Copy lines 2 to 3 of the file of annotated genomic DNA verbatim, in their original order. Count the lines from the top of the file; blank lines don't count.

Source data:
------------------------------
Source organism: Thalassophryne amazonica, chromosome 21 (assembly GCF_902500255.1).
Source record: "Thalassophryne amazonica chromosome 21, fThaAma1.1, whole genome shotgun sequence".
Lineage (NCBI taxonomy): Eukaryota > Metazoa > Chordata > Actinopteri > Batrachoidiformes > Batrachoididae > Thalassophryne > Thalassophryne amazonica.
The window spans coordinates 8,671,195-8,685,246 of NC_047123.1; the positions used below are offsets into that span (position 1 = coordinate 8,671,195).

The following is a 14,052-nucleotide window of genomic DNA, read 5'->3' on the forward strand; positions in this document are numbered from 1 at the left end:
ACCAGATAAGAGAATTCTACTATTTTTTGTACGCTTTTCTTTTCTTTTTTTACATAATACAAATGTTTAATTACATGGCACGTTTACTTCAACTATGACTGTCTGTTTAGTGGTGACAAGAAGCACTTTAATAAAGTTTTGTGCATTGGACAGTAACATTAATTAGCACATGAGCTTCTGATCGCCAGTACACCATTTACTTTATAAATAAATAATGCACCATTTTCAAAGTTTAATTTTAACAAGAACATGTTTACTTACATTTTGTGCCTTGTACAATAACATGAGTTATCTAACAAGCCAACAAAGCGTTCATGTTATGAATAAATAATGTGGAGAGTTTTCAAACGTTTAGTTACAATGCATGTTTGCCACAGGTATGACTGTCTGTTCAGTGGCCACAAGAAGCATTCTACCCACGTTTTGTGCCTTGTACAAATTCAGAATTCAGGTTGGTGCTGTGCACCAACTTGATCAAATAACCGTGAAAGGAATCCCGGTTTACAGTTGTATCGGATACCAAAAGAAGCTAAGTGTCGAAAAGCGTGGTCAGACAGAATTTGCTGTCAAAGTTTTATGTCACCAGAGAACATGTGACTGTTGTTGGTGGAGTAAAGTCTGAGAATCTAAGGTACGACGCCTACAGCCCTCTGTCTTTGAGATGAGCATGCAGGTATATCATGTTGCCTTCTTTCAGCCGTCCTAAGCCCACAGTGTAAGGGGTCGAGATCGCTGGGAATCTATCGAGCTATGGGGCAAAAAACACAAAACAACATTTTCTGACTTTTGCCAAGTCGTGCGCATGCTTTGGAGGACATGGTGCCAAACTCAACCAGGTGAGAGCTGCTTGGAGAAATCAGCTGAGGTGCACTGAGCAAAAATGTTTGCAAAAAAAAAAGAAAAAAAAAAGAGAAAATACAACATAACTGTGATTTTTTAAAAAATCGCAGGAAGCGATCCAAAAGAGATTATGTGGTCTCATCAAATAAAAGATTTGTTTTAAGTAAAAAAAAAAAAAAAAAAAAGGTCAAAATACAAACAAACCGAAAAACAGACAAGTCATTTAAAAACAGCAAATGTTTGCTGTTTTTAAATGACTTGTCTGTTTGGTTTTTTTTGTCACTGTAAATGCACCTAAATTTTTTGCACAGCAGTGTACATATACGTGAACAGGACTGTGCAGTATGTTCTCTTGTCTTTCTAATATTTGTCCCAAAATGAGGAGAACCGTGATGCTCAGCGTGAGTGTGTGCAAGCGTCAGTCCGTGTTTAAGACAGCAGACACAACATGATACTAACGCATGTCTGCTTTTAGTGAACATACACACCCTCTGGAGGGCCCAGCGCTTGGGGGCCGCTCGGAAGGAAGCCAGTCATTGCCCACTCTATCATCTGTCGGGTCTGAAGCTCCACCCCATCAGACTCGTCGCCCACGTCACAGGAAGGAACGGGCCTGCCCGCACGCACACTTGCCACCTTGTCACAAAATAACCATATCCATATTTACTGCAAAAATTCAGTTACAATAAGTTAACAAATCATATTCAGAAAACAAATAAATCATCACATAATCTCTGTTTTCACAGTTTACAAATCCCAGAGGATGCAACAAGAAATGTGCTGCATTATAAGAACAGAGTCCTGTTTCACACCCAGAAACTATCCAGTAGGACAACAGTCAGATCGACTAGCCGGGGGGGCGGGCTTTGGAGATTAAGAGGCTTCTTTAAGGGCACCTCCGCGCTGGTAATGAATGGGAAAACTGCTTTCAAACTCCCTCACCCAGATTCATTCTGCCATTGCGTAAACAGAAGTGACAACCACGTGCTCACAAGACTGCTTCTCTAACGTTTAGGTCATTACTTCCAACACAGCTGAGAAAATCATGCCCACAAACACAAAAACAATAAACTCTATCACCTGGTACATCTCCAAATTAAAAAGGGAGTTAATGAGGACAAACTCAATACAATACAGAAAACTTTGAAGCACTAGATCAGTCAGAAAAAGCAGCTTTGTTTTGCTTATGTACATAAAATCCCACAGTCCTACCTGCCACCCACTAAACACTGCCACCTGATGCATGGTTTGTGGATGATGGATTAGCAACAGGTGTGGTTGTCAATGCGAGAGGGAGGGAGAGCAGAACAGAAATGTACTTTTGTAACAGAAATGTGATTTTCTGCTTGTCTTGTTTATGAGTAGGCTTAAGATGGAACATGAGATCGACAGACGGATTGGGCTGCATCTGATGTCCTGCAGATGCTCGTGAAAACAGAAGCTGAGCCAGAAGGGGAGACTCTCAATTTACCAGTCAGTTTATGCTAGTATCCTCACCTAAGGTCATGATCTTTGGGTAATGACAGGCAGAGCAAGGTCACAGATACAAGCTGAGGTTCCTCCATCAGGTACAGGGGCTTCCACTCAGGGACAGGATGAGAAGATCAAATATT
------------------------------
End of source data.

Source record: "Thalassophryne amazonica chromosome 21, fThaAma1.1, whole genome shotgun sequence".
Lineage (NCBI taxonomy): Eukaryota > Metazoa > Chordata > Actinopteri > Batrachoidiformes > Batrachoididae > Thalassophryne > Thalassophryne amazonica.